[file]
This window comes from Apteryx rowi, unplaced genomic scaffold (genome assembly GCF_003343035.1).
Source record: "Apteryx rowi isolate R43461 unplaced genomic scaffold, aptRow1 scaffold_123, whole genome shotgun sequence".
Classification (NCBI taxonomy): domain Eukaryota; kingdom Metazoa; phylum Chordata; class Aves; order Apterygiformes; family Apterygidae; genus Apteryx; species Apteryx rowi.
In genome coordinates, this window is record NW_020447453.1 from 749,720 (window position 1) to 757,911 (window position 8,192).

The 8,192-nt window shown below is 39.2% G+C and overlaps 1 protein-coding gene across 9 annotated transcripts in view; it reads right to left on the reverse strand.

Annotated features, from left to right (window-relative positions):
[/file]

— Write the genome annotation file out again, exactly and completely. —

This window comes from Apteryx rowi, unplaced genomic scaffold (genome assembly GCF_003343035.1).
Source record: "Apteryx rowi isolate R43461 unplaced genomic scaffold, aptRow1 scaffold_123, whole genome shotgun sequence".
Classification (NCBI taxonomy): domain Eukaryota; kingdom Metazoa; phylum Chordata; class Aves; order Apterygiformes; family Apterygidae; genus Apteryx; species Apteryx rowi.
In genome coordinates, this window is record NW_020447453.1 from 749,720 (window position 1) to 757,911 (window position 8,192).

The 8,192-nt window shown below is 39.2% G+C and overlaps 1 protein-coding gene across 9 annotated transcripts in view; it reads right to left on the reverse strand.

Annotated features, from left to right (window-relative positions):